Updated on 10/12/23

November is National Caregiver Month. It is a time to honor to those who have sacrificed their time, money, and physical and emotional strength in service of another.

These caregivers are mothers, fathers, grandparents, children, nurses, etc. They are someone who shops, bathes, cleans houses and comforts others in need. Some do it for work, but most do it because they are taking care of a friend or family member and it is often unpaid. It can be difficult and taxing, especially if the caregiver is also working a full-time job. This month is used to raise awareness about the important role of a caregiver in our community and that they also need to be taken care of. If you are a caregiver, remember to take care of yourself, too, so you can continue to give to those you love. 

Being a caregiver to a loved one with a substance use disorder provides its own set of challenges. The National Alliance for Caregiving posted a study from the American Academy of Pediatrics that shows over 1.3 million children are part of the caregiving community. They care for family members who suffer from physical and/or mental illness, along with substance abuse. Caregivers often provide personal care, money assistance, management of symptoms related to the illness, and making sure their loved one receives treatment and sticks with the treatment plan. They can also find themselves dealing with the consequences associated with the addictive behavior of their loved one, some taking on emotional or physical abuse.

Suggestions for Taking Care of Yourself as a Caregiver

Taking care of yourself when taking care of another is quite frankly a thankless job. The demands of your loved one’s life can seem greater than your own. Choosing to prioritize your needs will help you be more available to meet someone else’s needs. It can also help you avoid burnout. Here are some simple ways to make your life a little easier.   

Schedule “You” Time

Managing your time is important, so make sure you are prioritizing your schedule. Doctor appointments are not only for those you are caring for; if you aren’t healthy, how are you going to take care of anyone else? Aside from making sure you’re physically well, take time to watch a movie, make a date with a close friend or take a long walk some place scenic. Put these activities on your schedule and do everything you can not to reschedule them for next time. If you put them on the schedule, you are less likely to let time slip by and not do it.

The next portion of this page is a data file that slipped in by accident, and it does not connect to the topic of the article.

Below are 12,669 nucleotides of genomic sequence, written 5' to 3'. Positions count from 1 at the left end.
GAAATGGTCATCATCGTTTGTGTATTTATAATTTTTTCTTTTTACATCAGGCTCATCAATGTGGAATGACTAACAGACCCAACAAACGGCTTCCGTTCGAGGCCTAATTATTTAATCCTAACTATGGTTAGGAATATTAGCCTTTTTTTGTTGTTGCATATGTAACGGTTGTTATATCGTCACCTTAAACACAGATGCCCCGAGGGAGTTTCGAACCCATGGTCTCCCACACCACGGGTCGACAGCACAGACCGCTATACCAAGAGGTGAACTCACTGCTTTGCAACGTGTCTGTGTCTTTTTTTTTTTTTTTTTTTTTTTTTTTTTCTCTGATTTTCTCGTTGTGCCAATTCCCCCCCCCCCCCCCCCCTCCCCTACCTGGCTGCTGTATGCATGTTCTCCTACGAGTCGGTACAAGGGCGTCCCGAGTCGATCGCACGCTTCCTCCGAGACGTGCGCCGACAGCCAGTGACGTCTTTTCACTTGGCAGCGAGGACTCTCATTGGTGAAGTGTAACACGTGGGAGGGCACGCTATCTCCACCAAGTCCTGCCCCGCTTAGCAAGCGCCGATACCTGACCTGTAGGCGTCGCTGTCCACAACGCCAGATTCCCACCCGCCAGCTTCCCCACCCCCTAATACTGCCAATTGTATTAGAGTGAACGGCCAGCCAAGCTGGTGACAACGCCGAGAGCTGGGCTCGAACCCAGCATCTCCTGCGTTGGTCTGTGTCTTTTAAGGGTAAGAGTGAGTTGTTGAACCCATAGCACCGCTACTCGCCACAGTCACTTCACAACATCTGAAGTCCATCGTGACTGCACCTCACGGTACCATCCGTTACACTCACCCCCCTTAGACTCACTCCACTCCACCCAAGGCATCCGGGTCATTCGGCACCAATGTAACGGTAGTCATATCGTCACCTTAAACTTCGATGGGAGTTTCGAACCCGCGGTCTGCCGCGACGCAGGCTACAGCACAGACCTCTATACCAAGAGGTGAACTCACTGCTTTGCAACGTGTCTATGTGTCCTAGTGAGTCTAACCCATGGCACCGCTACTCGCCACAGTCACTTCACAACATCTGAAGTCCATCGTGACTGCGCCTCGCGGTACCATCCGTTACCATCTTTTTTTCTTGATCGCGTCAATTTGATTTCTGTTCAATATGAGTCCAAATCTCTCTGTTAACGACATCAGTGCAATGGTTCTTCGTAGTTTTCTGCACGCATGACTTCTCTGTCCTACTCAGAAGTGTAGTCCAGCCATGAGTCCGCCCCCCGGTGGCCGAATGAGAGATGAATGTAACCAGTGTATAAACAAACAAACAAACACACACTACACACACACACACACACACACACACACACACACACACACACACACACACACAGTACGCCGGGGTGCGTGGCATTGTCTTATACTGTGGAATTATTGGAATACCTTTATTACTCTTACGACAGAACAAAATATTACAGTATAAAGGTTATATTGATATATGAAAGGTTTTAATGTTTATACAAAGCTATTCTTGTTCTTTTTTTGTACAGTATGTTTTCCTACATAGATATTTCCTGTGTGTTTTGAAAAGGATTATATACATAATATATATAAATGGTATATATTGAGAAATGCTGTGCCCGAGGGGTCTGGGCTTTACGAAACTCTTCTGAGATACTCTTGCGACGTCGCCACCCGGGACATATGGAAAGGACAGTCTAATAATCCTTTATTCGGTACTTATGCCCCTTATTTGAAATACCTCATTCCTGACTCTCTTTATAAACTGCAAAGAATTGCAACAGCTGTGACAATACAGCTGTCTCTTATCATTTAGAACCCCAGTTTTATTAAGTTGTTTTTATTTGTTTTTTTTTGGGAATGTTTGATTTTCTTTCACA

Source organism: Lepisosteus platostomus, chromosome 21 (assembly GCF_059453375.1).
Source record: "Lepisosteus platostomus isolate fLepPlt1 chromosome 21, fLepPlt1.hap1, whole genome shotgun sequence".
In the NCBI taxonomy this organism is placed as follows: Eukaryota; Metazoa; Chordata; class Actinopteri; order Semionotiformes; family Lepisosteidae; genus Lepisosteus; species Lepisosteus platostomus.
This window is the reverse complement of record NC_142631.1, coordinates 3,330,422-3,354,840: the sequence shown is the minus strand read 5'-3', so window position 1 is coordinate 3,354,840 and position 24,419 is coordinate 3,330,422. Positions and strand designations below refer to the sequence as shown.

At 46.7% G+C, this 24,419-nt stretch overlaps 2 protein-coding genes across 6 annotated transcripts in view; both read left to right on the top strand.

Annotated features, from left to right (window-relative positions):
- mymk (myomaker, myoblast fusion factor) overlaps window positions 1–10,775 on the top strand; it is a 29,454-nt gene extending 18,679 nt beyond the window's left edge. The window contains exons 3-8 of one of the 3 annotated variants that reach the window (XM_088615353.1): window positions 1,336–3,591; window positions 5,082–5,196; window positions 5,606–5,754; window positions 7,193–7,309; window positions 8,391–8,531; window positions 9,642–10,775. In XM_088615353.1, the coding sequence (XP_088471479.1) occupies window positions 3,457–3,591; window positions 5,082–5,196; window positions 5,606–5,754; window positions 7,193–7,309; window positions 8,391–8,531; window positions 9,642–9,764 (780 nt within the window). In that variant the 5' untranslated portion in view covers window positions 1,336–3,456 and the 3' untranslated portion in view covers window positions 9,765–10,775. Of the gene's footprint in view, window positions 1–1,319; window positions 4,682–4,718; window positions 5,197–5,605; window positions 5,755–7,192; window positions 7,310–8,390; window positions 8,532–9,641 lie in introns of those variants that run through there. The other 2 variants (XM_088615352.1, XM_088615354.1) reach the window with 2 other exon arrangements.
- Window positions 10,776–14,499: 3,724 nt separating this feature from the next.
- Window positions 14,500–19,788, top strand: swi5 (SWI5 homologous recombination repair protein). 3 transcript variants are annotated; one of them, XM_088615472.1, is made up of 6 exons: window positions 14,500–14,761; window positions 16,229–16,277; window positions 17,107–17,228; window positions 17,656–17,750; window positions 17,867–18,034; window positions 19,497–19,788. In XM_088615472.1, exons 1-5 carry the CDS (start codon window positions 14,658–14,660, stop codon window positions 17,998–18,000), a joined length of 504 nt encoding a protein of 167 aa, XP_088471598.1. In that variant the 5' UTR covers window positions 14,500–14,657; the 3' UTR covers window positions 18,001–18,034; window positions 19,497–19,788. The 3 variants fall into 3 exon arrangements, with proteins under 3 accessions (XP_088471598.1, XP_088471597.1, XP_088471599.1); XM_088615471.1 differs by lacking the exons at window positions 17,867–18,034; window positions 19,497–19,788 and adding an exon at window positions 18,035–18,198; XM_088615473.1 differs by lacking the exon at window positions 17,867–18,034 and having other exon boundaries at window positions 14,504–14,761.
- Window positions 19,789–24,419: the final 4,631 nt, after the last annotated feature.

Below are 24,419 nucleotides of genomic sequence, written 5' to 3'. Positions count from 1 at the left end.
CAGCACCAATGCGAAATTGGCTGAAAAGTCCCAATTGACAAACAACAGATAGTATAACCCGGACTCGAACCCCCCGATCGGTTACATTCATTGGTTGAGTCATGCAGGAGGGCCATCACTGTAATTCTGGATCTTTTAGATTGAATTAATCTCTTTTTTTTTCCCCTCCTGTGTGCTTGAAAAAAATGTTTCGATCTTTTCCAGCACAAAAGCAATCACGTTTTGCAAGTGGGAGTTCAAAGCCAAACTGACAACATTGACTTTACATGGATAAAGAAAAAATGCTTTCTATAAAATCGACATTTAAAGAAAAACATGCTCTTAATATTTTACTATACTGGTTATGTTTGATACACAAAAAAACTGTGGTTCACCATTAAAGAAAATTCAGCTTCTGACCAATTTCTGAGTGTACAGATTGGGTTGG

Use Technology as a Resource

Cell phones, apps and websites can be your biggest resources as a caregiver. Embracing technology can help you in many ways because there are so many things you can do that make life a bit easier, such as managing medication or scheduling appointments. Being able to schedule notifications and having everything in one place can be a lifesaver when you are caring for others and yourself. 

Make Time to Rest

Being rested is an integral part of being healthy. If you are lighting the candle at both ends, burnout is just around the corner. Rest can look like a lot of things, sleeping being the obvious one. A 20-minute power nap is known to lift mood, mental alertness, increase reaction time, boost memory and reduce fatigue. If napping just isn’t for you, sitting quietly reading a book or meditating could be an alternative way to get a bit of rest during your day.

Accept Help

It may feel, sometimes, as if you are the only person able to care for your loved one. However, it is important to reach out for help and accept it when it is offered. Sources of help can come from other family and friends. You can also hire a professional to provide respite care once or twice a week. This would allow you to schedule time to take care of your needs. 

Stay Organized

Taking care of someone else, including yourself, can be overwhelming. Paperwork can pile up and get missed, appointments forgotten, medication misplaced, etc. Taking the time to have the paperwork in order and in a safe place can save time when it is needed. Pill holders for medication can help avoid a missed medication or forgetting to order more when they are going to run out. It can provide some peace of mind and calm in the middle of what can sometimes feel chaotic. 

Caregivers deserve to have the support they need when they need it. Access to care is one of those needs. If you are a caregiver to a loved one of someone who is abusing drugs and/or alcohol, New Hope Ranch is here to help. You don’t have to be ashamed or embarrassed of the circumstances and challenges you are facing. We understand and are here to help. We provide thorough mental health assessments to plan out the right, individualized treatment for you or your loved one. We have several therapies available to our patients on our beautiful ranch in Manor, Texas, just outside of Austin. You do not have to do this alone—reach out to New Hope Ranch at (737) 600-8565.